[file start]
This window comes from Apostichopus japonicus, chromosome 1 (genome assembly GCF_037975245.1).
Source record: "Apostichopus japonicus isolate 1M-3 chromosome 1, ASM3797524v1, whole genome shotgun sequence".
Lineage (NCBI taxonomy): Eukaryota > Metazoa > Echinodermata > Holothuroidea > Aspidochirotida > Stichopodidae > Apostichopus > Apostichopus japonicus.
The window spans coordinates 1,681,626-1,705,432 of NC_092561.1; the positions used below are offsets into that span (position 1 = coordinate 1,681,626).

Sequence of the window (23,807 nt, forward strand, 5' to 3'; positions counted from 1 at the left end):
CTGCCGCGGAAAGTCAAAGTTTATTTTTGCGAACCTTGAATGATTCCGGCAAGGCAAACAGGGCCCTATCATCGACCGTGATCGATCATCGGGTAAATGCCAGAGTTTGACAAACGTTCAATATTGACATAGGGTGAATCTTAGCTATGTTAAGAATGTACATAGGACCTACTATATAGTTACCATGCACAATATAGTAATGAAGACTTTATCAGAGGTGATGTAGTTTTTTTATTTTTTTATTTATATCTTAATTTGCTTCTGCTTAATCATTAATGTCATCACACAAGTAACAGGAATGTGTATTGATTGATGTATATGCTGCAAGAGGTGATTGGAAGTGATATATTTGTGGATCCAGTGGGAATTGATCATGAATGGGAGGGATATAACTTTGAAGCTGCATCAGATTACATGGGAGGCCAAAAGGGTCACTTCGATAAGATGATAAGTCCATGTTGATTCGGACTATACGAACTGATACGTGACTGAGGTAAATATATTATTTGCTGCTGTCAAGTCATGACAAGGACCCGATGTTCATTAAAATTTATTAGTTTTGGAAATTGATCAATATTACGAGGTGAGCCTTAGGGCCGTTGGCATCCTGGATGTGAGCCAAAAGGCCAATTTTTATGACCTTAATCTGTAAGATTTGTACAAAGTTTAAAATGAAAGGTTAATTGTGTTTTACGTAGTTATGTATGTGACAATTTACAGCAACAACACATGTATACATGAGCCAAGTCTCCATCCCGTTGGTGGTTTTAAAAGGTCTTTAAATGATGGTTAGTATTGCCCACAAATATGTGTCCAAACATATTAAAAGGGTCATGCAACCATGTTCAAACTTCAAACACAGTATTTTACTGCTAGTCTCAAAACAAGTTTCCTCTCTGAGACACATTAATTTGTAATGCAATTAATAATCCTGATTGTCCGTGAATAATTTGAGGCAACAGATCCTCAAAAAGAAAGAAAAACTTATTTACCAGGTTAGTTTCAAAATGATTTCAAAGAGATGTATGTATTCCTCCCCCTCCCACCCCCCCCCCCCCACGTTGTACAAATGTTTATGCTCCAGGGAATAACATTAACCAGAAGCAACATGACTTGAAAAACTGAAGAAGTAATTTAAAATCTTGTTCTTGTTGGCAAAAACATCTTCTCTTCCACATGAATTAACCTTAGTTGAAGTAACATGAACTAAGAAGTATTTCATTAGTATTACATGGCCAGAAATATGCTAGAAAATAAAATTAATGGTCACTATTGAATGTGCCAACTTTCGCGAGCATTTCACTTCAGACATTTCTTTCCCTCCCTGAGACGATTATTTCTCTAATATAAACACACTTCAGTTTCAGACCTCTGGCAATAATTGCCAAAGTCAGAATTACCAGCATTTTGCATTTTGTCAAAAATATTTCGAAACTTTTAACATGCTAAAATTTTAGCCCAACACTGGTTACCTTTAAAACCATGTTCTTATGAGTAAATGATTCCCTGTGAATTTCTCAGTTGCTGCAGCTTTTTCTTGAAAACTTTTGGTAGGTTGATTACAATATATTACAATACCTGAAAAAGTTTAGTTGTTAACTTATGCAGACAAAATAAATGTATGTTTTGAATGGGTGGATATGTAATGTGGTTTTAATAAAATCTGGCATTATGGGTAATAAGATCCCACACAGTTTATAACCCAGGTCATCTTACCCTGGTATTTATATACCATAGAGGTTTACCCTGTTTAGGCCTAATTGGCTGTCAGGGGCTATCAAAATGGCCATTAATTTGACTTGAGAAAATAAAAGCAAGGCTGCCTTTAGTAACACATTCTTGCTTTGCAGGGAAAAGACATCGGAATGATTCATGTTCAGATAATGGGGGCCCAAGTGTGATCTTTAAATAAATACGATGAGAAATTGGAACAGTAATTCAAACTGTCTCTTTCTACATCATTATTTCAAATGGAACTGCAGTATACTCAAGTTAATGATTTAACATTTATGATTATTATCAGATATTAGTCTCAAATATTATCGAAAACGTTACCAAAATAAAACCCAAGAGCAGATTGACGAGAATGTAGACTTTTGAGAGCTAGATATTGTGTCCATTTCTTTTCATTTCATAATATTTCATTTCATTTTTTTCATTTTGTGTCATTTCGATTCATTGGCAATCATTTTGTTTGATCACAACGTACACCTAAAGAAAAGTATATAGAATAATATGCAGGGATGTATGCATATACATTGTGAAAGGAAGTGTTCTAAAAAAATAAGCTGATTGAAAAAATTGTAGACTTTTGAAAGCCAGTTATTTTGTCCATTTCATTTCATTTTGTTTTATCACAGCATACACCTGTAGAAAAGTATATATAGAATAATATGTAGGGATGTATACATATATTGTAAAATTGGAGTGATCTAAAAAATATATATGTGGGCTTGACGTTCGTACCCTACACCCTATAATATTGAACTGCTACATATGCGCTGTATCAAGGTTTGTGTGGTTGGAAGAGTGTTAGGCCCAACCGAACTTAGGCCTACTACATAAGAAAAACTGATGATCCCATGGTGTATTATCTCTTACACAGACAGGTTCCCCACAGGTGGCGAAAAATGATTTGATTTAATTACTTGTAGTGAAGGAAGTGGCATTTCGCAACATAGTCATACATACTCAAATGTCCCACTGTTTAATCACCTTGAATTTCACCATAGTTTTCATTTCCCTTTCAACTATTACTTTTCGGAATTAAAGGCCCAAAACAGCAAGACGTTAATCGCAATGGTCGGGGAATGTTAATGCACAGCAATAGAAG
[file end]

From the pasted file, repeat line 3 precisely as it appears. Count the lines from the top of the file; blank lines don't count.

Lineage (NCBI taxonomy): Eukaryota > Metazoa > Echinodermata > Holothuroidea > Aspidochirotida > Stichopodidae > Apostichopus > Apostichopus japonicus.